Written By Gregory Fischbach

October 28, 2022
Share this article:
  • Jennifer Lynch (center) with HPU Master of Science in Marine Science students Cara Megill (right) and Sydney Binette (left) at the Fort Weaver re-pavement construction site

    Jennifer Lynch (center) with HPU Master of Science in Marine Science students Cara Megill (right) and Sydney Binette (left) at the Fort Weaver re-pavement construction site. Image By Jennifer Lynch.

  • Construction of the plastic road pilot

    Construction of the plastic road pilot. Image By Jennifer Lynch.

A new sustainable transportation initiative in Hawai’i has begun with the testing of an innovative asphalt road that was mixed with recycled plastic. The plastic road pilot project took place October 2022 on Fort Weaver Road in Ewa Beach. In a statement released by the Hawai’i Department of Transportation (HDOT) it was reported that 1,950 tons of modified asphalt was used in the road, the equivalent of 195,000 plastic bottles. The weight of plastic in the road pilot was 0.05% of the final pavement weight.

HPU and UH Manoa have been contracted to evaluate the performance of the plastic road pilot and the potential of the material to release microplastics into its surroundings. HDOT stated that the evaluation period will take place over a year and a half; HDOT will share the results of the evaluation with the public and legislature.

“It is important to place any environmental leaching in context of other concerns for stormwater runoff,” said Jennifer Lynch, Ph.D., the co-­director of the HPU Center for Marine Debris Research (CMDR) and employee of the National Institute of Standards and Technology. “Tires, wearing on any pavement are the largest source of microplastics into the environment. Tire wear particles will be measured by CMDR, as well as particles that may leach from the road pavement. They are different polymers so they can be distinguished from each other using the sophisticated chemistry instruments at CMDR.”

Projects that Lynch is working on at HPU’s CMDR include the removal of derelict fishing gear or “ghost nets” from the marine environment; the investigation of chemical, physical, and biological changes during weathering of plastic pollution; development of methods to measure micro and nanoplastics in the environment; and quantification of plastic ingested by sea birds, sea turtles, and fish.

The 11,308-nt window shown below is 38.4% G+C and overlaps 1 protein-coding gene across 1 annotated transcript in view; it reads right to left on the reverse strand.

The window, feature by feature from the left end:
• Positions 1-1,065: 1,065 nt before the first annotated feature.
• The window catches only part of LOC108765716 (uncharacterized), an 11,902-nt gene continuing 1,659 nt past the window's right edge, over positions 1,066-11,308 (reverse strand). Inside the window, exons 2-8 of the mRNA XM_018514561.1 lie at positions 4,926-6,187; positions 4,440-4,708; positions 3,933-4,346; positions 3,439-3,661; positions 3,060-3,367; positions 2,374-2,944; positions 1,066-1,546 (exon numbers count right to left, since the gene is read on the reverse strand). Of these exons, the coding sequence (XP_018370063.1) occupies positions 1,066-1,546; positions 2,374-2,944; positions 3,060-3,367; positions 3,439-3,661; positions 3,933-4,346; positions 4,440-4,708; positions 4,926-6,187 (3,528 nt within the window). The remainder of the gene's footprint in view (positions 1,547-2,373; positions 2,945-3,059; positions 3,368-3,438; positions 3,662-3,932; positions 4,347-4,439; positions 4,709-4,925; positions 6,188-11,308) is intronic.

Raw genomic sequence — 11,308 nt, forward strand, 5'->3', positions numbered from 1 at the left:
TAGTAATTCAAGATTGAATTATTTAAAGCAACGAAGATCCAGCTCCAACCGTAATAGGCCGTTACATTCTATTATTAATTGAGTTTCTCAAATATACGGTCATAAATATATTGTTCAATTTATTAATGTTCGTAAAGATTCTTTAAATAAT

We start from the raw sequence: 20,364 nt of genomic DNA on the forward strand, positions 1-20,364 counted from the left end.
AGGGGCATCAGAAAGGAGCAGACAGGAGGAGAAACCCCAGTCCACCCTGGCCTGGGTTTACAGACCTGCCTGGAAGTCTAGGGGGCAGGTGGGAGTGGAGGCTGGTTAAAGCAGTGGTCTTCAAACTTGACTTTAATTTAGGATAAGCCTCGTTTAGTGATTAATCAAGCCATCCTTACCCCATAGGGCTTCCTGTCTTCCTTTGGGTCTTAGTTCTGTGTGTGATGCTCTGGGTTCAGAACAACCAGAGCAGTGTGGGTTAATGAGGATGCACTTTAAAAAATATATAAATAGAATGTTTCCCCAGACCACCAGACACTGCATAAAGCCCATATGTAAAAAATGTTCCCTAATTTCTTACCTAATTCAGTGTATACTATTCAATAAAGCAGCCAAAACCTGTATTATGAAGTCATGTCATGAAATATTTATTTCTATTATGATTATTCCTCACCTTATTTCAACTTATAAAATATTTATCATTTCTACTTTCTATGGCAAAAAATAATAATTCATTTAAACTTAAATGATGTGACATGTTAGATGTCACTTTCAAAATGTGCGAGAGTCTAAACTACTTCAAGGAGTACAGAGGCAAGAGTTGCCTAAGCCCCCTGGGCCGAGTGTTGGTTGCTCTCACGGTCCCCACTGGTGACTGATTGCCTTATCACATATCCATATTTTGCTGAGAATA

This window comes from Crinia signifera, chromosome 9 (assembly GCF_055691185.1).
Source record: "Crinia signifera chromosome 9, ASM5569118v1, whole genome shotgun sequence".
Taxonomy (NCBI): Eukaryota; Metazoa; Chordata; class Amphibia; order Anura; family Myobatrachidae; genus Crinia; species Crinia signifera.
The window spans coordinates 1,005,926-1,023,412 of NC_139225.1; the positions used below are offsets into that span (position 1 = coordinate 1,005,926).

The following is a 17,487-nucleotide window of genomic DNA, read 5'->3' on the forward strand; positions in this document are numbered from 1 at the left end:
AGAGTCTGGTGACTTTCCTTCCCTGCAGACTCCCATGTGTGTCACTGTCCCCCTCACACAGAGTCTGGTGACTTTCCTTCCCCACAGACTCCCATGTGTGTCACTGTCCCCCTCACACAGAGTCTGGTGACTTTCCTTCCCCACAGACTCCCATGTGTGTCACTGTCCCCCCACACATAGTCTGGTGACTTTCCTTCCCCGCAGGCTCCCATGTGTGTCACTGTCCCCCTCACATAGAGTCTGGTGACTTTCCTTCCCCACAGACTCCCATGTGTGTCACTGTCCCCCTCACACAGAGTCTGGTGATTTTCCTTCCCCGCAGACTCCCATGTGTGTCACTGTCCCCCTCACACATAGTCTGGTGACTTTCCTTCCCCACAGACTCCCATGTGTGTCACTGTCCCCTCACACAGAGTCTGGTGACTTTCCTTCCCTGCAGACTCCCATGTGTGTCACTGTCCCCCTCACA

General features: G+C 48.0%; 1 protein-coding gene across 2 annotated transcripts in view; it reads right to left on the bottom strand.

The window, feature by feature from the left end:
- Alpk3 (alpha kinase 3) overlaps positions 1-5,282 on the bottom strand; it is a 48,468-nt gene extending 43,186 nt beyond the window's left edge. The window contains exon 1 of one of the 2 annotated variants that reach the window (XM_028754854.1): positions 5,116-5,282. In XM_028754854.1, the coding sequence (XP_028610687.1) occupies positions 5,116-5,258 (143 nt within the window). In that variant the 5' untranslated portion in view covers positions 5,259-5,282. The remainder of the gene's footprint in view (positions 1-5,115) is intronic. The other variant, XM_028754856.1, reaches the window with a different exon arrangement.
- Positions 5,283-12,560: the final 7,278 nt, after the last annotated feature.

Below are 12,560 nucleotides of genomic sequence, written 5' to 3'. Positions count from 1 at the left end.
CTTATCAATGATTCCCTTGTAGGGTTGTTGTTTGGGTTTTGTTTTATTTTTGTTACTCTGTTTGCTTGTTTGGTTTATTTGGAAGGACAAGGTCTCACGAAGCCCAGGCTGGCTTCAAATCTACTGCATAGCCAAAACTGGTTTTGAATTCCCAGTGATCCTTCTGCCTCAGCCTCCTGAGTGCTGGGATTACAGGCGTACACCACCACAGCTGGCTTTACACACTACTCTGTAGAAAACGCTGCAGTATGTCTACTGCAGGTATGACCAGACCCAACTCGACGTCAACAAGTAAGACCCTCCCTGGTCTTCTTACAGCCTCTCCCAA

The plastic road pilot includes plastic supplied from the mainland. HDOT will verify the studies from the manufacturer out of an abundance of caution to ensure that the road test shows no sign of escaping microplastics or chemical additives so future roads will be built with plastic supplied from Hawaii’s consumers and from the ocean. 

Plastic pieces used in the road pilot

Plastic pieces used in the road pilot. Image By HDOT .

“We want to make sure we get this technology to be usable by anybody else moving forward with infrastructure of this kind,” said HDOT Deputy Director for Highways Ed Sniffen at a news conference.

Plastic that was used in the road pilot was postindustrial that was shredded and turned into small black pellets and shipped to Hawai’i. “The whole intent is to ensure that we test this out, make sure it works, then start using our own plastics here, own trash here to produce this material,” said Sniffen. 

Mechanical recycling is the process of converting plastic waste into a different shape, through shredding and extruding. “Of all the ways to dispose of plastic waste, mechanical recycling is the best in terms of greenhouse gas emissions,” said Lynch. “It is better than landfilling, incinerating, even when burning for power and other ways like chemical recycling.”

For additional information on CMDR click here.

The Ohana teal logo